SAS Training: Show up and learn


SAS TrainingFear was written large on the faces of my class as I walked in to set up my SAS Enterprise Guide (EG) course. Participants talked in hushed tones and I wondered what this was all about. I was soon to find out during the introductions. Here are some snippets from various participants:

  • “I was told to take the SAS SQL course before I showed up to this class and I’m not a programmer.”
  • “I was shown SAS code and believe me, I’m not a coder. That freaked me out completely.”
  • “I was told to play a couple of weeks before I took the course because I wouldn’t understand what’s being taught otherwise. Class assumes I already know how to use the SAS Enterprise Guide tool.”

Whoa! I had to brace myself after all these introductions.

Who was providing all this information?

Why are the participants being accidentally misguided? Well-intentioned coworkers I’m sure, but misguided information all the same. And see where it landed our participants. In a state of fear about not knowing how to program in SAS, not knowing how to program in PROC SQL, not knowing how to use the SAS Enterprise Guide tool. That should be enough of a non-motivator, right?

At that point, I decided I had to bust the myth that maybe floating around somewhere that you need to be a programmer, mathematician or a statistician to be able to use SAS Enterprise Guide.

Rest all those fears, dear reader.  SAS Enterprise Guide makes no assumption of your past knowledge or skills. It’s really designed for the non-programmer and non-coder among us. In addition, it packs a hefty punch for the programmers out there who want to leverage tasks to their advantage, so they can turn to EG for canned tasks and write code to customize their EG session.

At the end of the class, the students were blown away by the powerful capability of EG. And they all agreed that past hearsay was unfounded. Phew!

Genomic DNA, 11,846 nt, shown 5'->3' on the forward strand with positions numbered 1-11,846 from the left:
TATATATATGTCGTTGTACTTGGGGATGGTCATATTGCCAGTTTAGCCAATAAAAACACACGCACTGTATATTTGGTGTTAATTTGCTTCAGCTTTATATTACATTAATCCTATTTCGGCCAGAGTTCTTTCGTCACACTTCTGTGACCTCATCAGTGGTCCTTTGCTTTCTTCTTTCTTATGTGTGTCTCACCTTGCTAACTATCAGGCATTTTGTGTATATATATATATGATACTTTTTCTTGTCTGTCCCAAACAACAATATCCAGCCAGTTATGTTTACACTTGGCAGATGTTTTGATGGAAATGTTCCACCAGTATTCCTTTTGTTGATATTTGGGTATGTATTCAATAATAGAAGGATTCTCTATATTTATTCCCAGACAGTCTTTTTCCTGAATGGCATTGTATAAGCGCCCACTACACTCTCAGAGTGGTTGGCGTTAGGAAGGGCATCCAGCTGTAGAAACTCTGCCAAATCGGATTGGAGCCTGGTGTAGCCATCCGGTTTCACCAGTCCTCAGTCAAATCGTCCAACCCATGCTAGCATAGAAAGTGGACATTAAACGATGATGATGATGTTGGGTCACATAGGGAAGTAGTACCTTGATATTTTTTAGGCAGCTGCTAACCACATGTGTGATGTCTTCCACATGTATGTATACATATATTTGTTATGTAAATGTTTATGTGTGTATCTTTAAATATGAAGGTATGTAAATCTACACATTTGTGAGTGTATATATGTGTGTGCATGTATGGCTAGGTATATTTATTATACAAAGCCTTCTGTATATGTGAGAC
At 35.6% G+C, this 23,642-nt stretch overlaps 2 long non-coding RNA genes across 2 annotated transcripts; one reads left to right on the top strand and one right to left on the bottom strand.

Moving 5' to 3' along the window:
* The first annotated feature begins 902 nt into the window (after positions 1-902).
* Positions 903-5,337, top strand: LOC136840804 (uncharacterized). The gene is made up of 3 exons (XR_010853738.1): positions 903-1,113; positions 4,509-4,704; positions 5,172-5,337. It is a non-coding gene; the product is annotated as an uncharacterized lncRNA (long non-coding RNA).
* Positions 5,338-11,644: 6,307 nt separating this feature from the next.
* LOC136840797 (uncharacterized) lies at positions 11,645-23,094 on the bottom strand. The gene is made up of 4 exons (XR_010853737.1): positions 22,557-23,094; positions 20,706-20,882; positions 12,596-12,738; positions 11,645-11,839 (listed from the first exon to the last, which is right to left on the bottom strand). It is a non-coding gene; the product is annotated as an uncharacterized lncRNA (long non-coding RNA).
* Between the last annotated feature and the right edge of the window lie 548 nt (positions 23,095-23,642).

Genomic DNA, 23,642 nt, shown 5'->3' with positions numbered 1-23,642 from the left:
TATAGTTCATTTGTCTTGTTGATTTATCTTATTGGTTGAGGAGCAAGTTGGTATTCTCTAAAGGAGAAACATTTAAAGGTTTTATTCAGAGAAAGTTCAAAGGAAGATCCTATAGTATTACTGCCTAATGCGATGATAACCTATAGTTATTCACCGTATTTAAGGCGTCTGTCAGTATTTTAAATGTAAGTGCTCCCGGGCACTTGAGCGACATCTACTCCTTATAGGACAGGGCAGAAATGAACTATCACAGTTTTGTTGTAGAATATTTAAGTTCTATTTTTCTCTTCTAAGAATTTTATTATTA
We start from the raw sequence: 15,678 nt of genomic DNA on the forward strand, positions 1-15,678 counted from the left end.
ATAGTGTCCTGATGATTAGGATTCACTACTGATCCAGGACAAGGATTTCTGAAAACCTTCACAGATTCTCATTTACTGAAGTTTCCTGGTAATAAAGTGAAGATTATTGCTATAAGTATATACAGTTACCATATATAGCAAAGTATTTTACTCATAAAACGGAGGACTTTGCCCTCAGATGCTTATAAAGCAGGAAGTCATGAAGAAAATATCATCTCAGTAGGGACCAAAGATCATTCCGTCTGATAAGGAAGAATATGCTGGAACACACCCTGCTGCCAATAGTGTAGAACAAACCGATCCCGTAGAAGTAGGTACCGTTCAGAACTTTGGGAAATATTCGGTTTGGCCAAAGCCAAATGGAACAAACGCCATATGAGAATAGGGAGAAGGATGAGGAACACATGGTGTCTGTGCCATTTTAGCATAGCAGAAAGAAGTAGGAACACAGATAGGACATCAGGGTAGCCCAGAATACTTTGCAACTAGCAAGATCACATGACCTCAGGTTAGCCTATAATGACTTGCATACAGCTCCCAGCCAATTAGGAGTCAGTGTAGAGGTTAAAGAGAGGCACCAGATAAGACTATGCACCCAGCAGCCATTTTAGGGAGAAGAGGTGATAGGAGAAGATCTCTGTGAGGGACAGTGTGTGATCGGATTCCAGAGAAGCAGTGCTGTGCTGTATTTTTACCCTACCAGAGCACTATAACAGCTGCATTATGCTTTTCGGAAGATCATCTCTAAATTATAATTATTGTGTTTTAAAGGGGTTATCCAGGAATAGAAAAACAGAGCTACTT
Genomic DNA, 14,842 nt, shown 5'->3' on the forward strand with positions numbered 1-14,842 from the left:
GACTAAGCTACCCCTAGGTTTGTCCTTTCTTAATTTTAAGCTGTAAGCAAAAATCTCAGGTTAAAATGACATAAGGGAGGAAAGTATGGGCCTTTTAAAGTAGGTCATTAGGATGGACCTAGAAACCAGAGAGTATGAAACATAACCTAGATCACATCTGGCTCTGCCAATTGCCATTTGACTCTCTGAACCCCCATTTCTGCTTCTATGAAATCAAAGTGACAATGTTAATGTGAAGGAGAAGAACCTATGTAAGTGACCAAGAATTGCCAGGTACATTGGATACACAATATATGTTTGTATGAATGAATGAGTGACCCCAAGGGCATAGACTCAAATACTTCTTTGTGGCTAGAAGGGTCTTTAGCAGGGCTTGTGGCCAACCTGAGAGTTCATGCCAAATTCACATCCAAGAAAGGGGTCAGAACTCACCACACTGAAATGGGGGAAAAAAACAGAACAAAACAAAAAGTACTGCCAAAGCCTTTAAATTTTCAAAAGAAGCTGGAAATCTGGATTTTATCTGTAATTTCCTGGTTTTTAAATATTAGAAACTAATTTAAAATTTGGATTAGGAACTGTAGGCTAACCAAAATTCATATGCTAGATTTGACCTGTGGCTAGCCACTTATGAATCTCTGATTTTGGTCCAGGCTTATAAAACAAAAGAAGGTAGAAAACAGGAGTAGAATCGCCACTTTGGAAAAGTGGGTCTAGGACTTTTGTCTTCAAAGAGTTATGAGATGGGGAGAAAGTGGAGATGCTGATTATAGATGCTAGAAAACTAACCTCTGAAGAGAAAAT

That was an interesting class where every student had been told to take some SAS training beforehand. And they all agreed in unison post-course that their assumptions and fears were completely unfounded.

The retail participant could barely stop himself from jumping up in excitement as he saw the various possibilities on querying data for his store on which checkout lanes moved fastest. Which clerks had the smallest lines, why were the single queue checkouts performing well? Was it related to the fact that their top performing check-out clerks were placed there? Watching his aha moments as he visualized his data getting a thorough rehaul when he went back to work on Monday using SAS Enterprise Guide.

Here is a handy blog post to get you started thinking about SAS Enterprise Guide.

Now isn’t that way better than trying to study before a course or trying it on our own with no guidance. Feel free to check out SAS blogs to get a more accurate grasp on things.

If you’ve taken a SAS course before, I’m sure you’ll agree that all you have to do is show up!! Have you gotten advice before a SAS course? What form does it take? I’d love to hear from you. As well as your experiences before and after a SAS Training course.


About Author

Charu Shankar

Technical Training Specialist

Charu Shankar has been a Technical Training Specialist with SAS since 2007. She started as a programmer, and has taught computer languages, business and English Language skills. At SAS, Charu teaches the SAS language, SQL, SAS Enterprise guide and Business Intelligence. She interviews clients to recommend the right SAS training to help them meet their needs. She is helping build a center for special needs kids in this project.

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  1. Hi Charu,
    I have read most of your blogs and they are really enriching and encouraging.
    I also come from totally non IT background and ready to take up an extensive SAS course,
    which includes BASE SAS, SAS using Proc SQL and Advance analytics on SAS.
    Can you help me with some online resources to start with?
    What kind of efforts will make me learn better being a non IT person and insights on certification as well?
    I am an Engg plus MBA and looking forward to use my SAS skills in consulting organisation.
    Whats are my prospect if you may know?

  2. Bill Benton on

    I have been using EG for well over a year and received formal training as well. It is a very unique and excellent app for querying large data sets and presenting the data in very user-friendly form.

    I highly suggest the training as it lights a spark of creativity even in the novice user.

    • Thanks Bill, for taking the time to comment.its great to hear validataion from the users on the benefits of formal SAS training, esp. the element of sparking creativity in the mind of the novice user!! Good to know you use EG effectively!

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